If a Californian asks a local government to raise money for a new library or ball field, he or she will soon learn only voters can do so. Under initiatives ranging from 1978's Proposition 13 and later Propositions 62 and 218, to 2010's Proposition 26, local taxes require voter approval.
Such a resident might ask, how many votes do I need? It depends. A simple majority can adopt a general tax that government can spend for any purpose. A tax limited to a library or ball field, however, needs two-thirds. Unless, of course, the proposal is a general tax, combined with a measure "advising" the municipality to fund the library or ball field.
In that case, a simple majority can adopt the tax, but the local government's leaders can if they dare ignore the advice. To complicate things more, if a resident wants improved schools, 55 percent voter approval is needed for new buildings, but two-thirds is required to operate those buildings.
Consider how we got here. Proposition 13 famously limited property taxes to 1 percent of assessed value and limited that value to the purchase price, adjusted for the lesser of inflation (or deflation) or 2 percent per year. It also, however, required two-thirds approval of "special taxes," without defining them. Our state Supreme Court decided in 1982 a special tax is one which must be used for specified purposes. Propositions 62 and 218 cemented this rule in our state Constitution.
Some argue it makes little sense to allow voters to provide money to government with no strings attached by simple majority but to require two-thirds to limit new funds to a specific purpose. Perhaps this is merely an accident of history. Perhaps the framers of Propositions 13, 62, 218 and 26 just wanted to make it harder to raise taxes by preventing tax proponents from telling voters what their money would buy.
In any event, a state Court of Appeal decided in 1996 that a general tax combined with an advisory measure can be approved without a two-thirds vote, so even this "making it harder to raise taxes" notion does not explain our current rules.
Democrats now have two-thirds majorities in both houses of the Legislature and new freedom to propose constitutional amendments to voters. Some have already proposed to lower the vote threshold to 55 percent for some special taxes like school or library services. Californians will soon debate what our rules should be. Here are some issues that bear discussion.
Simpler rules are better than complex ones. Government belongs to all of us, not just lawyers and finance experts. The secretary of state recommends ballot materials be written at a fifth-grade reading level for a reason: We want to include everyone in the discussion.
It is healthy to tell voters how tax dollars will be used and for voters to tell elected officials what they value.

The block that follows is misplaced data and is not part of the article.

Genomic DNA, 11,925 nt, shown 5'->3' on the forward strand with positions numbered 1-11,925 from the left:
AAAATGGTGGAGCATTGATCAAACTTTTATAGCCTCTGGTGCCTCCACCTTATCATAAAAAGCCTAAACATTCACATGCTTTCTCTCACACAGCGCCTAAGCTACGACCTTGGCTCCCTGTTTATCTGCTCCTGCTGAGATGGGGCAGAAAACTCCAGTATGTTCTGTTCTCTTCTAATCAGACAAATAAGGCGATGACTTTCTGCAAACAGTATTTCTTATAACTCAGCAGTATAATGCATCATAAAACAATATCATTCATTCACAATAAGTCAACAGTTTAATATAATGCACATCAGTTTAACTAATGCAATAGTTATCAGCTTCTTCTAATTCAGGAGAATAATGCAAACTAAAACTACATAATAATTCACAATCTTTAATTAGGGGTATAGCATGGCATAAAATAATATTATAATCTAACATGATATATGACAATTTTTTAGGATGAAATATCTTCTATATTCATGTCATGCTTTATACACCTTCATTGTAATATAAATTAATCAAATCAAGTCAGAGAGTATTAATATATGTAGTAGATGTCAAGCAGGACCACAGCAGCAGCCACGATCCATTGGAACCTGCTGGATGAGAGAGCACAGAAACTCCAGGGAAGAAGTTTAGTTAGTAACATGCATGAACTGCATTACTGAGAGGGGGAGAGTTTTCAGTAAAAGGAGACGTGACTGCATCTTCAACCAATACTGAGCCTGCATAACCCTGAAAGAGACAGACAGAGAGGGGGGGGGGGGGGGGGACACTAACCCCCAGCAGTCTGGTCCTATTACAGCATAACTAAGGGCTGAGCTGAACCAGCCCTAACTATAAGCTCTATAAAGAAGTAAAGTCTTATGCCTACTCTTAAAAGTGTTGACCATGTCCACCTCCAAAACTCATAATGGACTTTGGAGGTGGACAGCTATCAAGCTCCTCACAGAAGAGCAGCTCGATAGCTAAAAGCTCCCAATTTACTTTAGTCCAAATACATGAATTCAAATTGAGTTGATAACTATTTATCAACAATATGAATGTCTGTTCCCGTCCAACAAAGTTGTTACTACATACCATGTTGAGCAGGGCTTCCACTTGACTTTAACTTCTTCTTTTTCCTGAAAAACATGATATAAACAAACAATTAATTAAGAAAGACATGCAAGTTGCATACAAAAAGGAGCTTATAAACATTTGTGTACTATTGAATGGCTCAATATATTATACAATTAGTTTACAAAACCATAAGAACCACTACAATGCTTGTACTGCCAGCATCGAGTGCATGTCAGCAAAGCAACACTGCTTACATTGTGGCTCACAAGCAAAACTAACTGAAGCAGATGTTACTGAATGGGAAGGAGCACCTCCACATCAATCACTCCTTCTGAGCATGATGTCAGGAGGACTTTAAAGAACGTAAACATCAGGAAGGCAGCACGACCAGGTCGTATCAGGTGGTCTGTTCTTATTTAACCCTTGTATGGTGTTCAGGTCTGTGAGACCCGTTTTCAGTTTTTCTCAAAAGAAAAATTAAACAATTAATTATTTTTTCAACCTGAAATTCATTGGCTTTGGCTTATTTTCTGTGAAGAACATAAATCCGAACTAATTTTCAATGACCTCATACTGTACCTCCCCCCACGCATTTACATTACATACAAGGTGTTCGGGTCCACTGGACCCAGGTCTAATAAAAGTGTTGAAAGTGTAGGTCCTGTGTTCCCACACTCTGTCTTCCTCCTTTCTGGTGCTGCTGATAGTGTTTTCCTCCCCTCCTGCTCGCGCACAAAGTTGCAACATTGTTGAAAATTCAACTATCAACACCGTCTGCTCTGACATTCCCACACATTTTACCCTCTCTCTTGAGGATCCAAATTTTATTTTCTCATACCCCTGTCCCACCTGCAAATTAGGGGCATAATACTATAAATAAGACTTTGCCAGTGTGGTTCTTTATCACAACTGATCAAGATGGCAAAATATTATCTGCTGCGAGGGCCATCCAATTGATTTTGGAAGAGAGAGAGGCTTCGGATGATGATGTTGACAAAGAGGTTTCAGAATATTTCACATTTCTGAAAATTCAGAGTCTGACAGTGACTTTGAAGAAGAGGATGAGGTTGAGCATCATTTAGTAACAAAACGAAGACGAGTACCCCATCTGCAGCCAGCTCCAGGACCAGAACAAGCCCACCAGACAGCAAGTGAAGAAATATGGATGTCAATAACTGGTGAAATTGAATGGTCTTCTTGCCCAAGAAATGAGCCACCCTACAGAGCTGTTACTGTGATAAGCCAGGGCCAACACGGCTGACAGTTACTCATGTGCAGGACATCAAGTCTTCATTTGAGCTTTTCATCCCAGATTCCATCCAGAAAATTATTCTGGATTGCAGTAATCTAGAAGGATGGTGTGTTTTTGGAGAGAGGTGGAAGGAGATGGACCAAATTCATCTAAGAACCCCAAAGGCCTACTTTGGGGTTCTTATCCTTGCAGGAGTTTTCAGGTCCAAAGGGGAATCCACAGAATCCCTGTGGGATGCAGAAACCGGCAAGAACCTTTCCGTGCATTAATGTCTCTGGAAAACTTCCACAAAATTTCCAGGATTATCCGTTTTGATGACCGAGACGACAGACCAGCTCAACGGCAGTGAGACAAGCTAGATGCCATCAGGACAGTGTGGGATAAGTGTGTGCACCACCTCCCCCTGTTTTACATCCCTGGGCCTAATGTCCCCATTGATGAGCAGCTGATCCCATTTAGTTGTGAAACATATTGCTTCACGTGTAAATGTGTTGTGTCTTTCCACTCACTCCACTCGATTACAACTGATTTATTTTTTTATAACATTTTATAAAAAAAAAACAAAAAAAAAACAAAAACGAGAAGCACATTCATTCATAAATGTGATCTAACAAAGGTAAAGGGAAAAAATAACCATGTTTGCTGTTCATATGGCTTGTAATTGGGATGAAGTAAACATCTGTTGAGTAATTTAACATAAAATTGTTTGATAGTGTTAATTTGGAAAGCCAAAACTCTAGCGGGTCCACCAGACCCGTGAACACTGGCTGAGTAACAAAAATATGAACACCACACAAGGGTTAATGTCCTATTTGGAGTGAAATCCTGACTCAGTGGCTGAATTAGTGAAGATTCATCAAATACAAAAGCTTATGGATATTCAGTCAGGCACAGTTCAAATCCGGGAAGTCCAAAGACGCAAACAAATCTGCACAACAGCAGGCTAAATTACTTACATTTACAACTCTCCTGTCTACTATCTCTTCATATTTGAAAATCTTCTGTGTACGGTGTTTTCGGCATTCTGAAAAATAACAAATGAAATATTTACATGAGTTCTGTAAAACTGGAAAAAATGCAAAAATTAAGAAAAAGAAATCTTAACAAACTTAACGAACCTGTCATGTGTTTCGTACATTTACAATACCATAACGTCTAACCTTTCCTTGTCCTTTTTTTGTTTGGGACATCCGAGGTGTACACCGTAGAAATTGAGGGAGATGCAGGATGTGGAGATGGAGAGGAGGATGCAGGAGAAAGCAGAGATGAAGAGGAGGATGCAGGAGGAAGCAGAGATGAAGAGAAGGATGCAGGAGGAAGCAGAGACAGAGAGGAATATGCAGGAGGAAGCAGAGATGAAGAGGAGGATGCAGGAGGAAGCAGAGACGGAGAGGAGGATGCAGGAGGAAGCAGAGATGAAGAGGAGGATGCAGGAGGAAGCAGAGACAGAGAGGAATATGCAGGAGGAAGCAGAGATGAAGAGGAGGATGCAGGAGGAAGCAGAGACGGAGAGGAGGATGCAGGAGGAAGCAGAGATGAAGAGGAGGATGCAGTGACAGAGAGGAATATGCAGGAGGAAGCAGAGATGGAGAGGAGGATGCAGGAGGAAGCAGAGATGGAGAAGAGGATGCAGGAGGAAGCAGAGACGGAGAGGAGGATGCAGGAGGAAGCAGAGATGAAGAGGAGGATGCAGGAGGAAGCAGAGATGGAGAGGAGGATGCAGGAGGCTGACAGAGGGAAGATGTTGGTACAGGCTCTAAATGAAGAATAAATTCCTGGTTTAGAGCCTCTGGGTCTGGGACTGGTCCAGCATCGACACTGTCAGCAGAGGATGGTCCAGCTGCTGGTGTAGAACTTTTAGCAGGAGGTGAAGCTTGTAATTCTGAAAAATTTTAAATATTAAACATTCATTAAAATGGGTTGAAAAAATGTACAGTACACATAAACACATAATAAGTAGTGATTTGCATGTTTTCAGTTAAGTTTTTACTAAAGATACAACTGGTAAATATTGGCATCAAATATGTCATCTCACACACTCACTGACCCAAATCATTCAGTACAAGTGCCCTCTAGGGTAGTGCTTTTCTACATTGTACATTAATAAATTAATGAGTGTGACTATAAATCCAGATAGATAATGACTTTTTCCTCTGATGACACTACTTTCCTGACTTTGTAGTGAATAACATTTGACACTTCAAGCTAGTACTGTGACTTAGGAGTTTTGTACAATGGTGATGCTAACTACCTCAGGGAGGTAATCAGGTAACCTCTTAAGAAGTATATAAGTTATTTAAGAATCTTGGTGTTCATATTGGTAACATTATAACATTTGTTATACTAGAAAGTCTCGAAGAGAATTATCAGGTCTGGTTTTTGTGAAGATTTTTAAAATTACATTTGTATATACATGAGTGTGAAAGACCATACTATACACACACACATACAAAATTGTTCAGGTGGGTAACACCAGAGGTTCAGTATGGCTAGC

Government must make choices. There will never be enough money to fund everything we want. So governments must set priorities, provide what residents are willing to pay for, and leave other services to private actors or the future.
Strings on government spending can make it hard to make good choices, especially when needs change. Set-asides for education, mental health, transportation and many other things complicated recent state budget crises. A tax that can only be spent for a library or ball field may seem like a great idea until a flood, fire or earthquake makes clear that money is more urgently needed elsewhere.
Local control is important to Californians, who approve local more often than state taxes. Local control allows different communities to make different choices. Some people want to live in a high-tax, high-service environment. Others prefer to pay for fewer government services. California is big enough for both.
Finally, supermajority requirements make it hard to change policy when necessary. Our Founding Fathers provided a few supermajority requirements for an 18th-century farming society that was relatively homogenous in cultural terms. This is not today's California.
Election requirements slow government because elections generally happen only every two years and, under current law, only voters can change voter-approved laws. Elections are decided by those who vote, not those who are affected; and voters are fewer than all of us and generally older, whiter and wealthier than all of us.
This is especially true in local elections in which turnouts are often small. Supermajority requirements then allow a minority of a minority to veto an idea. There is, of course, a place for protections against change. Amending the U.S. Constitution is hard for good reasons. Whether California allows too many minority vetoes is a fit subject for debate.
In short, our current local tax rules are complicated and do not make sense to many people. The time has come for a serious discussion of how Californians want to govern ourselves for the common good.